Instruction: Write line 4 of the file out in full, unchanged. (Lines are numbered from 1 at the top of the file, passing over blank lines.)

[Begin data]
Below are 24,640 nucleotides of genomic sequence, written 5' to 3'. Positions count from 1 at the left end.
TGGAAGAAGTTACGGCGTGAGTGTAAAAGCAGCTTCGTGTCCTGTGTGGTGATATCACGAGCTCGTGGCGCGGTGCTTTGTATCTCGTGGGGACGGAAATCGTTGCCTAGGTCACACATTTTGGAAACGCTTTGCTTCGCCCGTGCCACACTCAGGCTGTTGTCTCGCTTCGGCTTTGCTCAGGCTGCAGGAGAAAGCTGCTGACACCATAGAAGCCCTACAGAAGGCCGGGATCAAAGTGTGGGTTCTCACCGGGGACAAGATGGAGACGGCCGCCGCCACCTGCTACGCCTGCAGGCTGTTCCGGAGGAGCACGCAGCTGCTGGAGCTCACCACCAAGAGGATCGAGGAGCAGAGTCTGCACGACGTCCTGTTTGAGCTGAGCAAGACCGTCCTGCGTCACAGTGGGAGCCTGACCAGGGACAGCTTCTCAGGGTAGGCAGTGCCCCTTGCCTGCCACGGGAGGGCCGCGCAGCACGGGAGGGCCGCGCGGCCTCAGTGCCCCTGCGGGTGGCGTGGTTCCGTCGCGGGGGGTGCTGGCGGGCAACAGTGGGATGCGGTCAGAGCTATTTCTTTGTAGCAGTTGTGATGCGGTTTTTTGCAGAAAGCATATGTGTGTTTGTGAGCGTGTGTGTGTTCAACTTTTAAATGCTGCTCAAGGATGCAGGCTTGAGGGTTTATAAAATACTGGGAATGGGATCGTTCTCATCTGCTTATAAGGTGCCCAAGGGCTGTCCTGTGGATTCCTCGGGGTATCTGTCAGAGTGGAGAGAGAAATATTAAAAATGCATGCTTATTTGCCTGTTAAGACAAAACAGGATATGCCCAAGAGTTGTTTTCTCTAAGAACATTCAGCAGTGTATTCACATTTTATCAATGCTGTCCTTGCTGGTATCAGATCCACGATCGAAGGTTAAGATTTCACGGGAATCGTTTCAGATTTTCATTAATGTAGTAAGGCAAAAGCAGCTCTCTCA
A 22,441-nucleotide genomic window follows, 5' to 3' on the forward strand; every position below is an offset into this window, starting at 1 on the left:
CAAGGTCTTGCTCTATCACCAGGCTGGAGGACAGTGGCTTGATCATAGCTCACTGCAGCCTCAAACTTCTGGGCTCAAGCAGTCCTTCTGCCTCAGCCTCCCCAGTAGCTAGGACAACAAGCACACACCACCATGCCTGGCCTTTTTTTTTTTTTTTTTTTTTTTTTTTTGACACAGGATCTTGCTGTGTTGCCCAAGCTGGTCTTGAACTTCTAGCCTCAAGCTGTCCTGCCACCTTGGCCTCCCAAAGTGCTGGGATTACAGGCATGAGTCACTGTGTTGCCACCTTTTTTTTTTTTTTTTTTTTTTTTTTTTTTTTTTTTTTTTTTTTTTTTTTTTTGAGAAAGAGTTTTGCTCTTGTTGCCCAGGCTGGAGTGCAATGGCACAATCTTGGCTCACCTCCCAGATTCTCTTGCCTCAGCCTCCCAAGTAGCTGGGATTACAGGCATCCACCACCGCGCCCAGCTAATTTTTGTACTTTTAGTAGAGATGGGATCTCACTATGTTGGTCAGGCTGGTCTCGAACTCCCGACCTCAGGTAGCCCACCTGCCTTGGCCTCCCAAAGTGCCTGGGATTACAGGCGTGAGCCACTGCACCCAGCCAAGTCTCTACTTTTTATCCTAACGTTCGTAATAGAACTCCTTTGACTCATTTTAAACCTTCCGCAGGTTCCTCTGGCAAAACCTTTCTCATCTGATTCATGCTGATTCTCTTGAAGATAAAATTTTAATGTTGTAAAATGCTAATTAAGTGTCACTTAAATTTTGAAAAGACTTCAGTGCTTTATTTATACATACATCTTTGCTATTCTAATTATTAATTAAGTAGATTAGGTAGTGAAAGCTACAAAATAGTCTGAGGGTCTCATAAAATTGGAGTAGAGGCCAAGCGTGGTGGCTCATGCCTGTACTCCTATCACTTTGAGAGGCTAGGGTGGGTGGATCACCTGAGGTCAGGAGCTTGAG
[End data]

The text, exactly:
CAAGGTCTTGCTCTATCACCAGGCTGGAGGACAGTGGCTTGATCATAGCTCACTGCAGCCTCAAACTTCTGGGCTCAAGCAGTCCTTCTGCCTCAGCCTCCCCAGTAGCTAGGACAACAAGCACACACCACCATGCCTGGCCTTTTTTTTTTTTTTTTTTTTTTTTTTTTGACACAGGATCTTGCTGTGTTGCCCAAGCTGGTCTTGAACTTCTAGCCTCAAGCTGTCCTGCCACCTTGGCCTCCCAAAGTGCTGGGATTACAGGCATGAGTCACTGTGTTGCCACCTTTTTTTTTTTTTTTTTTTTTTTTTTTTTTTTTTTTTTTTTTTTTTTTTTTTTGAGAAAGAGTTTTGCTCTTGTTGCCCAGGCTGGAGTGCAATGGCACAATCTTGGCTCACCTCCCAGATTCTCTTGCCTCAGCCTCCCAAGTAGCTGGGATTACAGGCATCCACCACCGCGCCCAGCTAATTTTTGTACTTTTAGTAGAGATGGGATCTCACTATGTTGGTCAGGCTGGTCTCGAACTCCCGACCTCAGGTAGCCCACCTGCCTTGGCCTCCCAAAGTGCCTGGGATTACAGGCGTGAGCCACTGCACCCAGCCAAGTCTCTACTTTTTATCCTAACGTTCGTAATAGAACTCCTTTGACTCATTTTAAACCTTCCGCAGGTTCCTCTGGCAAAACCTTTCTCATCTGATTCATGCTGATTCTCTTGAAGATAAAATTTTAATGTTGTAAAATGCTAATTAAGTGTCACTTAAATTTTGAAAAGACTTCAGTGCTTTATTTATACATACATCTTTGCTATTCTAATTATTAATTAAGTAGATTAGGTAGTGAAAGCTACAAAATAGTCTGAGGGTCTCATAAAATTGGAGTAGAGGCCAAGCGTGGTGGCTCATGCCTGTACTCCTATCACTTTGAGAGGCTAGGGTGGGTGGATCACCTGAGGTCAGGAGCTTGAG